Partnerships are essential for effective UN peacekeeping policy making, but consensus on how to go forward can elude stakeholders because they suffer from a divergence of interests, limited access to critical information, and confusion over the responsibilities of UN bodies. To discuss the problem, IPI and the Australian Strategic Policy Institute (ASPI) held a policy forum on May 16th on bettering the intergovernmental processes underlying the policy decisions.
“My first plea is that the intergovernmental processes need to meet our personnel where they are,” said David Haeri, Director of the Department of Policy, Evaluation and Training at the UN Department of Peacekeeping Operations (DPKO). Debates about “what protection of civilians should be” have been ongoing since its first inclusion in a mandate in 1999, he said. This theoretical discussion is important, but while it is was ongoing, “tens and thousands of men and women woke up with those mandates every day and tens of thousands of civilians came running to our bases seeking protection; so this is the gap we have to be sure to fill and this is what good intergovernmental processes can do.”
Where the personnel are, he said, is the field. “The reality is the field is leading us,” he said. “They are out there facing the challenges.” He said that meant that “we need good policy-making at headquarters to drive interoperability and support in the field.”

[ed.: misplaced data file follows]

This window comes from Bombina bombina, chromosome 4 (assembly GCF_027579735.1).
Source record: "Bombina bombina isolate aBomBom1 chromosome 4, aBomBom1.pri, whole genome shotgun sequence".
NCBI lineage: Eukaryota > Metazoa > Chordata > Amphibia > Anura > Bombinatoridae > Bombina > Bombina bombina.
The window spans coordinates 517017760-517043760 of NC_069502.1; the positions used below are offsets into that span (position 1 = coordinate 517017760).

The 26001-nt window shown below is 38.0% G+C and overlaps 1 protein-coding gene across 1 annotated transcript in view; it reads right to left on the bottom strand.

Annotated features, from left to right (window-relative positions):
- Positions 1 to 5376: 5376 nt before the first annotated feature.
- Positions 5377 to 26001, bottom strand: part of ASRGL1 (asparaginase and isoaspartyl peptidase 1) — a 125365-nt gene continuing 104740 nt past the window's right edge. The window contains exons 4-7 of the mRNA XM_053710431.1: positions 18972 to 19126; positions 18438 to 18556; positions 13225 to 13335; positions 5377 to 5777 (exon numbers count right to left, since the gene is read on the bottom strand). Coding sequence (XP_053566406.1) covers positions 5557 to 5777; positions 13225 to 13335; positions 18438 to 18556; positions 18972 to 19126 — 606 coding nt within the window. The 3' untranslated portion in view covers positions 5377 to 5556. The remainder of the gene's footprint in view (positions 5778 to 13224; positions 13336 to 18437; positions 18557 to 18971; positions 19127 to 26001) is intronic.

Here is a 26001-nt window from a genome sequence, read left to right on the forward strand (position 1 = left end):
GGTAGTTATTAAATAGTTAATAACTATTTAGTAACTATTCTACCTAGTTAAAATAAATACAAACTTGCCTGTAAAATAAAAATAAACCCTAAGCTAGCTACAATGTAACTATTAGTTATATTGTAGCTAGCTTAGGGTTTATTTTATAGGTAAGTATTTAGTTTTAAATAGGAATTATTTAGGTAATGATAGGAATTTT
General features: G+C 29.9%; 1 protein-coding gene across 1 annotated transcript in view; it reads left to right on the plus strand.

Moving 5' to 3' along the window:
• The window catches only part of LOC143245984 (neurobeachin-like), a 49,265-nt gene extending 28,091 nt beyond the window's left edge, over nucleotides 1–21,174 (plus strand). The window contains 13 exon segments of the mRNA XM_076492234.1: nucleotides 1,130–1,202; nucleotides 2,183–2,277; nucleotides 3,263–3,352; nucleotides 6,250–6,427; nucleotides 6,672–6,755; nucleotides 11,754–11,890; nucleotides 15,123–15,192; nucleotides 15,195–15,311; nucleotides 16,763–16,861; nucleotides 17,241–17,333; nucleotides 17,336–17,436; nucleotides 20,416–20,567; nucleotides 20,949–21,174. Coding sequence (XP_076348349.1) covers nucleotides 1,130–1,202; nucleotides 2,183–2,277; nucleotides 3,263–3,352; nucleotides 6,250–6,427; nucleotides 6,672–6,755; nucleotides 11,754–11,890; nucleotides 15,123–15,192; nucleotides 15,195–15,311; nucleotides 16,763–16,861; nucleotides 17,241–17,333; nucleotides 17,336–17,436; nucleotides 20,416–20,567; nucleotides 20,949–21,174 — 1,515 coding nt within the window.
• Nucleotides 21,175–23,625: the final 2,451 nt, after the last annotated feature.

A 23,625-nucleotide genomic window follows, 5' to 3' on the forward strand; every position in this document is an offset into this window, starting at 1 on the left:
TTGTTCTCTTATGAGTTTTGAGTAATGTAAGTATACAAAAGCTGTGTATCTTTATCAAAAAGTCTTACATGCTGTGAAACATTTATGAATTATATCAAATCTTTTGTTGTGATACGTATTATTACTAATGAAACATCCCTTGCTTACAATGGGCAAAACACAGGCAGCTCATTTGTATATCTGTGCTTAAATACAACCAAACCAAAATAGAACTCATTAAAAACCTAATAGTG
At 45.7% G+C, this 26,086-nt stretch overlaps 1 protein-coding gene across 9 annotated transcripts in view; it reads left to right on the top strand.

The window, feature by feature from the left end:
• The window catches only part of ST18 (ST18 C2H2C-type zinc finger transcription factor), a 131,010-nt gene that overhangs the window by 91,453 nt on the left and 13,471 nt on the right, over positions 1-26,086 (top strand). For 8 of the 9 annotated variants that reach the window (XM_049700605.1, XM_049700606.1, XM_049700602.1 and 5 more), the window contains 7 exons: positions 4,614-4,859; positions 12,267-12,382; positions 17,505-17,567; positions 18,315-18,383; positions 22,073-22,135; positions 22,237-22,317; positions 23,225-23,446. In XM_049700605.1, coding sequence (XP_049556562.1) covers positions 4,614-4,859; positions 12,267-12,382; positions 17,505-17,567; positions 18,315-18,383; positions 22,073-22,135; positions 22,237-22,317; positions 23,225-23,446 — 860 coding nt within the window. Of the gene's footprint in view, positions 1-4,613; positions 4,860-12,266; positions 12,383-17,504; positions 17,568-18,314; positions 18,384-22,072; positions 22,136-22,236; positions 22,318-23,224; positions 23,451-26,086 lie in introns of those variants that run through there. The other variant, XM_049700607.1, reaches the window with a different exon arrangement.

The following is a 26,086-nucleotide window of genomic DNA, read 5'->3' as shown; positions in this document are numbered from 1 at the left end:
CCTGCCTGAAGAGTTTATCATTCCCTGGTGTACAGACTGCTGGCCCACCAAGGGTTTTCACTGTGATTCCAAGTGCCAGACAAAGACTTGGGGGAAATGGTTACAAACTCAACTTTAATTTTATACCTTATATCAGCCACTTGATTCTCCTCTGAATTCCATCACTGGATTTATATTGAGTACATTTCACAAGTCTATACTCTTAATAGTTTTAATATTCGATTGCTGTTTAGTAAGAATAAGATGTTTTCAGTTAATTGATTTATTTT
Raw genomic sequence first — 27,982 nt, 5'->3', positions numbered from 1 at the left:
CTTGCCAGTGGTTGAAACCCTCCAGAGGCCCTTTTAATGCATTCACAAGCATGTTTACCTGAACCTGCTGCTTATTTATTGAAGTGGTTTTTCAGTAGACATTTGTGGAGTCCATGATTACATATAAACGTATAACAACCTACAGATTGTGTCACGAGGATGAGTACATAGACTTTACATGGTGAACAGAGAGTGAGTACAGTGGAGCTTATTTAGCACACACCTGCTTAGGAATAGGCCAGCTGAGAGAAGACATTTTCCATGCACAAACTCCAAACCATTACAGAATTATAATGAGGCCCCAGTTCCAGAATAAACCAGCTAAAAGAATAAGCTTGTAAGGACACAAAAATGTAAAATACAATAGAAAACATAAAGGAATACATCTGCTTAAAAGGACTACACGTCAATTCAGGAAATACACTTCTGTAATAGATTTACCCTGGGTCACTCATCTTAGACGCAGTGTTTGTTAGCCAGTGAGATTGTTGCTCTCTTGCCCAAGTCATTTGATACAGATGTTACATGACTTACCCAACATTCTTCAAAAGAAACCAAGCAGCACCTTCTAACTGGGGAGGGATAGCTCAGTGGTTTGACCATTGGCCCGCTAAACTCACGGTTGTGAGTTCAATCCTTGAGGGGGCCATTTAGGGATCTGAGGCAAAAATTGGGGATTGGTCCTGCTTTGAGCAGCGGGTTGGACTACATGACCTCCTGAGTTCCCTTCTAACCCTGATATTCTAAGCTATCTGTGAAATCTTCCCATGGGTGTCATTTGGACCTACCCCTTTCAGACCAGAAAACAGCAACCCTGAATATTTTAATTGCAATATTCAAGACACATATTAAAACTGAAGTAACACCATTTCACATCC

The forum also served to launch a new joint IPI and ASPI report on the subject, which Gillian Bird, the Permanent Representative of Australia to the UN, commended as a “constructive” approach to the overall problem. “To advance implementation of UN and peacekeeping reform in practice,” she said, “a key takeaway is that to adapt peacekeeping to complex challenges, we must commit, all of us, to working together collaboratively, transparently and frankly.”
The author of the report, Lisa Sharland, head of the International Program at ASPI, examined the complicated consultative process in New York involving key stakeholders such as major troop- and police-contributing countries (TCCs/PCCs), financial contributors, Security Council, and two General Assembly committees, the budget-making Fifth Committee, and the Special Committee on Peacekeeping Operations (C-34).
She made five key recommendations: foster understanding of UN peacekeeping challenges and the policymaking process; strengthen consultation mechanisms; demonstrate leadership and identify a shared vision; improve information sharing, reporting, and accountability; and encourage awareness of challenges in the field among stakeholders in New York.
Inderjit Nijjar, First Secretary, Peacekeeping from the Permanent Mission of Canada to the UN, said there was a continuing conversation in New York on how to improve the C-34’s ability to measure performance in the field and have a greater impact on outcomes. She said she was particularly intrigued by the report’s recommendation to reach out and do table top exercises “to sensitize member states here [in New York] a bit more to what’s happening in the field.”
Eugene Chen, a special assistant in the office of the Under-Secretary General for Field Support, addressed the role and responsibilities of the Fifth Committee in connection with peacekeeping.
He listed four reasons for the committee’s “outsized role.” First, there is a dedicated four-week session to consider exclusively peacekeeping each year. Second, peacekeeping missions can be shut down overnight if their budgets are not approved, because they would no longer have the authority to incur expenses or to make expenditure. Third, the committee considers all the UN’s regulations and rules, and peacekeeping, as the largest aspect of the UN budget, is under scrutiny as part of broader management reform.